presently brethren or sisters have a thousand years' indulgence. 

Secondly. They shall have a share in all the prayers offered by the 
whole order ; and likewise that all other brethren be bound to pray 
for them, as we for others. Moreover, should it happen that their 
church or sanctuary be put under the ban, in respect to the brethren, 
all the rites of the church shall be duly administered : that is to say, 
the churches shall be opened (for them) ; the bells tolled, and burial 
granted to them. Likewise, of the penitential offerings prescribed, a 


seventh part shall be remitted to you; (to wit,) offences against 
parents, for laying violent hands on one's self (suicide), and for breaking 
the fast days and feast days appointed by the church ; likewise, 
also, once during life, and as often at the point of death, (the members 
of the fraternity) shall enjoy plenary power from the Pope to elect 
a confessor, for the purpose of confessing all their sins. Moreover, 
also, they shall be partakers in all the sermons, fasts, and offerings 
everywhere, in general confessions (stationes), dedications of churches, 
and all advantages and indulgences of the Catholic Church. 

" Officium Confraternitatis. 

"Suscipimus Deus majestatem tuam in medio templi tui 
secundum majestatem tuam deus sit et laus tua in finis terre 
Justitiae plena est dextera tua. Psalmus, Misere mei deus ; 
psalmus, Magnus dominus ; psalmus, ecce quam bonum ; Kirie- 
leysoun Christe eleysoun, Kirieleysoun Pater noster. Et ne 
nos. Oremus Deum. 

" Ista fraternitas sit acceptabilis deo beate Marie virgine 
et beato Anthonio. Salvum fac servum tuum et servos 
tuos, deus meus, sperantes in te Mitte eiis, domine, auxilium 
de sancto et de Syon tuere eiis, Nihil proficiat inimicus 
in eiis et films iniquitatis non nocere eiis. Domine ex- 
audi orationem meam ; et clamor meus ad te veniat. 

" Suscipiat vos deus pater in numero fidelium suorum scilicet 
indigni suscipimus te vel vos in orationibus nostris; et conce- 
dat vobis gratiam bene vivendi et justiciam bene perseverendi 
et sicut nos hodie caritas fraternitatis conjungere in terris ita 
divina pietas nos conjungere dignetur in ccelis per Christum 

" Deus qui concedisti, obtentui beati Anthonii (vt supra) \_hic 
iniunctis manibus eorum dicetur eis\ Suscipimus te in fratrem 
et damus tibi nostram societatem ; facimus te participem in 
omnibus oracionibus bonis operibus et suffragiis nostris in 
eternum. \Et tune osculentur in fine] Oremus." 





We worship Thy glorious name, O God, in the midst of Thy 
temple. According to Thy majesty, O God, let Thy praise be in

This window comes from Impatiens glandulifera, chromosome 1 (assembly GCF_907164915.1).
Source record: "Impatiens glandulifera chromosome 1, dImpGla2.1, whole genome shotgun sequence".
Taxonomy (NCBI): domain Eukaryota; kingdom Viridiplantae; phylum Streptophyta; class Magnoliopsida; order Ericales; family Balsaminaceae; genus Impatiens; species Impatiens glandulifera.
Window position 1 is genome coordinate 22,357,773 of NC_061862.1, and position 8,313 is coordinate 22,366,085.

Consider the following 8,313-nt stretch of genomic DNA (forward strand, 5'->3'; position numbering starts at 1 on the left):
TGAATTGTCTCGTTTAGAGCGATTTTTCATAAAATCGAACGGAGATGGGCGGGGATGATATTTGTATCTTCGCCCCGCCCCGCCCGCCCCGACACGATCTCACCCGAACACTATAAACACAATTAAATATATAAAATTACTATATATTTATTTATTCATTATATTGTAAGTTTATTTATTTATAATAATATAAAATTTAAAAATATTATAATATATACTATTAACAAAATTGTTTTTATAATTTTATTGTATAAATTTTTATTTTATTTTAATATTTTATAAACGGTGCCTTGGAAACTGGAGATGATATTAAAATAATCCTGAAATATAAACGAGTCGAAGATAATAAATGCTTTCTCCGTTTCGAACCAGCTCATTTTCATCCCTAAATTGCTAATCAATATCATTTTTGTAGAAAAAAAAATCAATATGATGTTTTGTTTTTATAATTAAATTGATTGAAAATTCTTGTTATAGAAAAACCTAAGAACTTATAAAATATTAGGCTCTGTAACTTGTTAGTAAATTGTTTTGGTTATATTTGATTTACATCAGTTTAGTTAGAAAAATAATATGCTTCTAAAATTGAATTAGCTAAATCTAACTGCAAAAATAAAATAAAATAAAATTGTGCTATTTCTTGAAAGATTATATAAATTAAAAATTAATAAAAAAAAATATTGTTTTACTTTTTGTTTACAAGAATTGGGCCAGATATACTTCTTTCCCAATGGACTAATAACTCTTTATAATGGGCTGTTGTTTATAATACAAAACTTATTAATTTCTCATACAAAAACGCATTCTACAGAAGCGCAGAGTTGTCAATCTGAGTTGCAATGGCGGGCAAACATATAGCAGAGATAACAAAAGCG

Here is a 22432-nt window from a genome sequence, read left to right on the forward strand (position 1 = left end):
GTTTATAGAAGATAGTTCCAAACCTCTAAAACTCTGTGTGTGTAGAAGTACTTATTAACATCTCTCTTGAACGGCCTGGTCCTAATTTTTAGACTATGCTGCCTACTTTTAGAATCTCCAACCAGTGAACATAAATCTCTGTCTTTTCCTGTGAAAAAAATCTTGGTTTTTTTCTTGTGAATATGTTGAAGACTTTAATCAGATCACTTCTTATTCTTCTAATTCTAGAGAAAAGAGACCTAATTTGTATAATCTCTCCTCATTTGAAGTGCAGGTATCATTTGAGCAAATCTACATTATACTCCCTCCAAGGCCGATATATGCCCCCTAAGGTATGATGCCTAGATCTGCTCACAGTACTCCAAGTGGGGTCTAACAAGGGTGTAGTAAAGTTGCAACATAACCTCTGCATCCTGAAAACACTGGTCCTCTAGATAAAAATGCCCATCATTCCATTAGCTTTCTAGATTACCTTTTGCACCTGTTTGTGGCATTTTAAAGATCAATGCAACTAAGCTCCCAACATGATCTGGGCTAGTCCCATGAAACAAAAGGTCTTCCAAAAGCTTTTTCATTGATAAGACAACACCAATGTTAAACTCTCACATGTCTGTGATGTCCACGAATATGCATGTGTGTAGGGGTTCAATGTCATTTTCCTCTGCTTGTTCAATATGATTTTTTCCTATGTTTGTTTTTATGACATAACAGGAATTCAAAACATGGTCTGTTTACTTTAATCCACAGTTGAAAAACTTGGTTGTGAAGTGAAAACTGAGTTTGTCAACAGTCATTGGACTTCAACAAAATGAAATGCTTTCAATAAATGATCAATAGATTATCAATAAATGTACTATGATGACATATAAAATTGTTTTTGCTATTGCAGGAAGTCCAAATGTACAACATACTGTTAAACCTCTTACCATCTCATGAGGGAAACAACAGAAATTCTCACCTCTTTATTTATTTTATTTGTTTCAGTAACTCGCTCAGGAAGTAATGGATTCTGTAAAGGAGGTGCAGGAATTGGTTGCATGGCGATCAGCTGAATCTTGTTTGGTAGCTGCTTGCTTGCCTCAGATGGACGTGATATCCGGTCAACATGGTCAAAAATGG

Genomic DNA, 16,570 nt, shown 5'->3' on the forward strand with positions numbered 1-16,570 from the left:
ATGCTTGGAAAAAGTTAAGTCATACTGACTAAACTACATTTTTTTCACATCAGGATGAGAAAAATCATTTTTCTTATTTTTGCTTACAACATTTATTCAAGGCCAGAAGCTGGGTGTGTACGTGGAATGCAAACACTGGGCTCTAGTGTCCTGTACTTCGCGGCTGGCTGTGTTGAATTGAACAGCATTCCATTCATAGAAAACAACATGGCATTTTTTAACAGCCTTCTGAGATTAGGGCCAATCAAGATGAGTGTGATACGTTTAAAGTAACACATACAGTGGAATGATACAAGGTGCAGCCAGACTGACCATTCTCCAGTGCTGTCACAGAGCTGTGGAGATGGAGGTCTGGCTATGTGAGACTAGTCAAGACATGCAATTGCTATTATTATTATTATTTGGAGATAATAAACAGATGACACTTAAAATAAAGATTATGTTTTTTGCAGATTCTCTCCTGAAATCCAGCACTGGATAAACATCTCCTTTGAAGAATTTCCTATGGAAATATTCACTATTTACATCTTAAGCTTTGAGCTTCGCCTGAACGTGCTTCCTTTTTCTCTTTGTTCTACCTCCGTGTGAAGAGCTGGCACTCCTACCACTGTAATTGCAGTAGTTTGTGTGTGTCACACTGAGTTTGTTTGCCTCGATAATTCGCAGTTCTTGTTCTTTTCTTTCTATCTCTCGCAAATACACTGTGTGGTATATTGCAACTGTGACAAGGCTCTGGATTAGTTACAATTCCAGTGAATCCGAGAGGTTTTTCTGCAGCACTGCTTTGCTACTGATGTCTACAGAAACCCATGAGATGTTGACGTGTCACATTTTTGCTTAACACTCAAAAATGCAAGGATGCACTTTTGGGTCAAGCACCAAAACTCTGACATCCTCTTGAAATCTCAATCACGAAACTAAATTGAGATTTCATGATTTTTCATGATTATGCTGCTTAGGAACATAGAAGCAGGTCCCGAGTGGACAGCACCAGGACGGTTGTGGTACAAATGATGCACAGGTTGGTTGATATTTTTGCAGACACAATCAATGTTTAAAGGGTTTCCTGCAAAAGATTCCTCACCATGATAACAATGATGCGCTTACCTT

the ends of the earth. Thy right hand is full of justice. 

The Psalm "Have mercy upon me, O God" (Miserere mei 

Deus, li.). 

" Great is the Lord," &c. (Magnus Dominus, xlviii.). 
" Behold, how good," &c. (Ecce quam bonum, 


"Kyrie eleison" (Lord, be merciful), "Christe eleison" (Christ 
have mercy.) " Kyrie eleison." (Lord, be merciful). 
" Pater noster" (Our Father). 
The Psalm" Not unto us," &c. (Et ne nos, cxv.). 

Let us pray to God. 

That this fraternity be acceptable to God, to the blessed Virgin 
Mary, and to the blessed Anthony. Save Thy servant, and Thy 
servants, O God, who put their trust in Thee. Send them help from 
out Thy sanctuary, O Lord, and protection from Zion. Let not the 
enemy prevail against them, nor the son of iniquity hurt them. O 
Lord, hear my prayer, and let my cry ascend to Thee. 

Let us pray. 

May God the Father receive you into the number of His faith- 
ful, as we, though unworthy, receive you into our prayers ; and may 
He grant you grace to live righteously, and persevere in well-doing, 
and as to-day brotherly love unites us on earth, so may divine love 
unite us hereafter in heaven, through Christ our Lord. 

O God, who didst grant the humble entreaty of the blessed 
Anthony (as before). 

Then follows this, spoken at the laying on of hands. 

We receive thee as a brother, and admit thee to our society, 
and make thee partaker on all occasions in our good works and 
prayers for ever. 

Then finally they shall give him the kiss of peace. 

Let us pray. 


Jtis.statuet and ordanit in our scheptour for sindri resonabil 
causis that . the saulis of thaim that has gevin zeirlie 
perpetuall rent to this abbay and hospitall of Sanct Antonis 
besyd Leith or has augmentit Goddis seruice be fundacion, or 
ony vther vays has gevyn substanciously of thair gudis to the 
byggyn reparacion and vphaldyng of the forsaid Abbay and 
place, that thai be prayit for ylk Sunday till the day of dome. 
And in speciall oppynly thar namys expremyt als weil the 
quhik as the deid. That mair abundantly thai may resaif the 
suffragyis prayer and power of the ordour with the Indulgens 
prayer and pardonys grantit and gevyn be the sege of Rome 
at the reverence of God Almychty, the glorious Virgyn and of 
our holy Fader and patron Sanct Anthon. 

[Then follows a list of the principal benefactors of the Monastery, 
for whom masses were to be offered. The list is as under : ] 

In the fyrst for Kyng James, ye first and Quhen Jane, his 
spous yair predecessouris and successourys.* 

For James Kennedy, bischop of Sanct Andros, his 
predecessourys and successouris.'f* 

For Schir Robert Logan, of Restalrig,| knycht, our fown- 
dour, and dame Katryne, his spous, thar predecessouris and 

* James I. of Scotland was born in 1394, and after a captivity of nine- 
teen years in England, commenced his actual reign in 1424. He was 
murdered on the 2oth February, 1437. He married the Lady Joanna